Before we delve in, I want to clarify a common misconception: just because your puppy came from a registered or pedigree breeder does not mean they are not a puppy farm. ‘Registered breeder’ can simply mean they are just a registered business, and there is inadequate legislation and oversight to guarantee appropriate treatment. ‘Pedigree breeders’ means they are members of the Australian National Kennel Council which does include certain ethics that they should follow, but with little enforcement it is not a foolproof system.  

A good pedigree breeder will be questioning you as much as you are questioning them.

Below are the most common places people go to buy puppies with some suggestions on what you should be looking for and asking. Let’s get started!

Questions to ask?

Pet Shop

  • Does the pet shop re-home rescue animals in partnership with an organisation?
Hint: if they say yes, this is awesome!
  • Where are these puppies from? Do you have proof?
  • Am I able to visit the breeder to see where they were born and meet their parents?
Hint: if no they are most probably from a puppy farm.
  • If the pet shop is saying they are purebred make sure you ask for proof of this and that they have been tested for any inherited disorders.
Hint: if they say no, they are not purebred.

Newspaper

  • Will the seller give you details of where the puppies were born?
Hint: if they say a different state, they are most likely from a puppy farm.
  • Can you visit the pups?
Hint: if they say they will meet you somewhere the pup is most likely from a puppy farm.

Online

(Gumtree, Trading Post, Market Place etc)

  • Does the seller want to ‘ship’ the pup to you without meeting you?
Hint: if yes, the pup is most likely from a puppy farm.
  • Can you visit and meet the parents?
  • Is the pup free?
Hint: if a pup is free you should call a rescue to see if they can assist the ‘seller’ with potentially rehoming the pups and desexing the mother.
  • Does the seller have multiple posts about different breeds?
Hint: if yes, they are most likely a puppy farm.

Breeder

  • Can you go and visit?
  • Can you meet the parents?
  • Can you see where they live and where they were raised?
Hint: this is important, you want proof that they haven’t just been moved into the lounge room for you to view.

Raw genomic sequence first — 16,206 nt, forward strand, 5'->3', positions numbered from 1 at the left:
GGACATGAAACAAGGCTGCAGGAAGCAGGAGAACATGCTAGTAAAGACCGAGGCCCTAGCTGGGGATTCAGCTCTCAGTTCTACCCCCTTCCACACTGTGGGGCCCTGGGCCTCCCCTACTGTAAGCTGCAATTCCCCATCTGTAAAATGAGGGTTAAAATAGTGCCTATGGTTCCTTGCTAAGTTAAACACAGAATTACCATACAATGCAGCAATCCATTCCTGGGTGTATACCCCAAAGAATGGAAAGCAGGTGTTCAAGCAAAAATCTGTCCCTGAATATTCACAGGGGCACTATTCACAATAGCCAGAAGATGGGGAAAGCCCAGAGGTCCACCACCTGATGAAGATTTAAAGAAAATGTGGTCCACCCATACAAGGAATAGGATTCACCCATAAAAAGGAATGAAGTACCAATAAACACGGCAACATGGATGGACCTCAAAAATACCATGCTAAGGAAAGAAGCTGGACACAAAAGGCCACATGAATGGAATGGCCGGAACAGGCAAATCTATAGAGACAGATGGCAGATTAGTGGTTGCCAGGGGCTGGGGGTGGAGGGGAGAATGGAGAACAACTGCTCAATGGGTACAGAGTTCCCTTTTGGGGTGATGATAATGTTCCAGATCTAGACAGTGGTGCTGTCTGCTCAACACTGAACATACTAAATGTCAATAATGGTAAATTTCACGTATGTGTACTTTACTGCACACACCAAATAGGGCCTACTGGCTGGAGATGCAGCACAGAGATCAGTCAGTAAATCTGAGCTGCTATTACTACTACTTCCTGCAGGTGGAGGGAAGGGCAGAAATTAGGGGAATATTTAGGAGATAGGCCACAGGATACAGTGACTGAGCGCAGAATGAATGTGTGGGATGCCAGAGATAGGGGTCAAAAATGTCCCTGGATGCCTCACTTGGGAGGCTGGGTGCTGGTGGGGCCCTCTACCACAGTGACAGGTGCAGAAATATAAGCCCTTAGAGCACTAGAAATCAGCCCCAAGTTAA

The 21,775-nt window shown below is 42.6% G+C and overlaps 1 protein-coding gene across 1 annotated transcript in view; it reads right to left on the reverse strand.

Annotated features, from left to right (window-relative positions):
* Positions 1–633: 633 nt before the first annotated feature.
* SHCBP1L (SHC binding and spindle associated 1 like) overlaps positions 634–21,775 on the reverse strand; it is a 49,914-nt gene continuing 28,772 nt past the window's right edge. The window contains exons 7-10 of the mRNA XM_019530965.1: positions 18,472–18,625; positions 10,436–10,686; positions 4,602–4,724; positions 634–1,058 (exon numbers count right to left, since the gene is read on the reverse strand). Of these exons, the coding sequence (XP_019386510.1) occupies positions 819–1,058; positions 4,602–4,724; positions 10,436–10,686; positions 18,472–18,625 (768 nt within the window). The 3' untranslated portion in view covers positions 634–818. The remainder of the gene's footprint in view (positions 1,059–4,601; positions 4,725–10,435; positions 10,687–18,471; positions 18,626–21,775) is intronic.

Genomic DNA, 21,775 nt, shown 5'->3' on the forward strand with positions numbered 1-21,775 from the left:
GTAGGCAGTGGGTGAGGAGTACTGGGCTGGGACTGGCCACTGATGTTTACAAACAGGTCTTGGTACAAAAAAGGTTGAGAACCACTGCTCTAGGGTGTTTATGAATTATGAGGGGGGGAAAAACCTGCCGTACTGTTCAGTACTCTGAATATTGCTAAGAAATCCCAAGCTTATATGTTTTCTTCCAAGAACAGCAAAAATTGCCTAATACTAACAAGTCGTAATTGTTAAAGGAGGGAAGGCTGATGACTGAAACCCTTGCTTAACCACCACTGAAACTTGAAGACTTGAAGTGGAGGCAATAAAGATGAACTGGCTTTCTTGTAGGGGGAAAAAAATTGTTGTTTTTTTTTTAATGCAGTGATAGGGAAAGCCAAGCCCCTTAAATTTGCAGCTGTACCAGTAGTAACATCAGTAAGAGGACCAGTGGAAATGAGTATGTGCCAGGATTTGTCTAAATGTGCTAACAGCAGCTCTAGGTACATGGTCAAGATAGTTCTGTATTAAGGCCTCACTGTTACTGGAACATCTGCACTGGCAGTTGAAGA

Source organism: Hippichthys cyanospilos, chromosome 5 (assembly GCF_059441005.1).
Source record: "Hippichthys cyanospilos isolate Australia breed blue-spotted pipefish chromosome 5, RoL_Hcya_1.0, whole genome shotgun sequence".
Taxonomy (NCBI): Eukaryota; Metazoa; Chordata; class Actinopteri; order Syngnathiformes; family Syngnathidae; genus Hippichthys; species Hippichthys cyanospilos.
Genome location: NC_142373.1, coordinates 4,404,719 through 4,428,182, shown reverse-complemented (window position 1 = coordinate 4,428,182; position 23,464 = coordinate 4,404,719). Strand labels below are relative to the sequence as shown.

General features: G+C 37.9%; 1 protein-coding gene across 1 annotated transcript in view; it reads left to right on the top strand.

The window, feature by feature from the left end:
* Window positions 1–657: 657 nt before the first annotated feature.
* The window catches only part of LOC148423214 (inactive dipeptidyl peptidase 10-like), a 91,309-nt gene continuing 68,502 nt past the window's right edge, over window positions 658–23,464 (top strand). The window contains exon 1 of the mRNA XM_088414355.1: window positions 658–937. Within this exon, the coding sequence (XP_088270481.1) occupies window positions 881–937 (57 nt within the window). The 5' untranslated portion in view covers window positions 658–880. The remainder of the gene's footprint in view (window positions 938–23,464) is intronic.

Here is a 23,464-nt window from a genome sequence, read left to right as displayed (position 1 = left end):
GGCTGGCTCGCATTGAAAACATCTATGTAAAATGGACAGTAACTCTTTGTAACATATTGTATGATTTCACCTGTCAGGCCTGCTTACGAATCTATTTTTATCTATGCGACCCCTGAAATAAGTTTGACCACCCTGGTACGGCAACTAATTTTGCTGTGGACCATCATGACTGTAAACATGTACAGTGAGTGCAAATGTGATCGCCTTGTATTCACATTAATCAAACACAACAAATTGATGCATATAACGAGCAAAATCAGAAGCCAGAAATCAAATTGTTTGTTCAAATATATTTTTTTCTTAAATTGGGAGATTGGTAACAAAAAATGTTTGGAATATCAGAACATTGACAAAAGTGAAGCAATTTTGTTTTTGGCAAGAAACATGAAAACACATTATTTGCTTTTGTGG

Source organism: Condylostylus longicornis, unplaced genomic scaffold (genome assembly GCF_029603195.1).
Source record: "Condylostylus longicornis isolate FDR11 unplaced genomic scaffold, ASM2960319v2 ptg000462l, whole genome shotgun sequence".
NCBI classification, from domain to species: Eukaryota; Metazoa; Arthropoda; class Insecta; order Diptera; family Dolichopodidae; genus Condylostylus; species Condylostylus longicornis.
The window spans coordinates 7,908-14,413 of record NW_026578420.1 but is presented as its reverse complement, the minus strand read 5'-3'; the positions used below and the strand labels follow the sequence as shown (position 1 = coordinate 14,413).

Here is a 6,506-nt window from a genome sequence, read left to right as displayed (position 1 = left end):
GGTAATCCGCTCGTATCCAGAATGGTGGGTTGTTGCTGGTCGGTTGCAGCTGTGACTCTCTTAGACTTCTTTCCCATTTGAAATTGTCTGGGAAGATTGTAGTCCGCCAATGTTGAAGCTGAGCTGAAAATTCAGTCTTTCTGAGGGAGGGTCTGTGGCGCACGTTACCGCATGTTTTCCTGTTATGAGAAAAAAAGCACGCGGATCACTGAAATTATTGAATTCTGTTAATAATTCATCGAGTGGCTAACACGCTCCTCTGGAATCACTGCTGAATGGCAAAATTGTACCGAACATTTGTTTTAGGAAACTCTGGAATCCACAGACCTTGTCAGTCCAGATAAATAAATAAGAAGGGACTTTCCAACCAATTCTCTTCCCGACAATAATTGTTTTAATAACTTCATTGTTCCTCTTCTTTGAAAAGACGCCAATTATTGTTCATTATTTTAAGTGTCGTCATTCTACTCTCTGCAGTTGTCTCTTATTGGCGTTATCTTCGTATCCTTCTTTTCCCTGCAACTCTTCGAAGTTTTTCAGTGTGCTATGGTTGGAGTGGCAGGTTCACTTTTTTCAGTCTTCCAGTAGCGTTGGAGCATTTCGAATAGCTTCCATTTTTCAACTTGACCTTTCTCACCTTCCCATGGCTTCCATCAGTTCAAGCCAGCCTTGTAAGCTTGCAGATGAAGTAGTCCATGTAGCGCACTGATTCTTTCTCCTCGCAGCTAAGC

• What action have they taken to prevent inherited disorders and exaggerated features?
Hint: dogs with exaggerated features include Pugs, French Bulldogs, Boston Terriers, Cavaliers, Dachshunds and more.
  • What socialising and enrichment have the pups, and their parents had?
Hint: you want to hear about walks, toys, playing outside, interacting with lots of humans.
  • Have they been to the vet for vaccinations, flea and worm treatment?
Hint: get proof and name of vet.
  • Is the breeder offering you a ‘free pup’ in return for them having breeding rights over them aka a guardian dog?
Hint: this is a very common practice. However, there are massive downsides. You don’t have rights over the dog, which means you cannot desex when you want them to be desexed. Socialising becomes difficult if they are not desexed, including not being able to attend day cares after six months. Even if the pup is not suited to being bred (anxiety, troublesome behaviours) you don’t have a say in the final decision. I would steer clear of this offer, especially if other aspects are not sitting right, it is highly possible it is a puppy farm.

I know this can seem daunting, and there is a lot of information; however, education is key. ‘

Make sure you are informed and use the tools that are at our fingertips to find out as much information as you can. Pups grow into dogs and where they come from really can have an impact on how they will be as adults. It is important to not just fall in love with the cute face and squishy ears but to understand the consequences of supporting puppy farms and the lives of your adorable pup’s mum and dad.

Some helpful resources :

Cover image used with the permission of Animals Australia.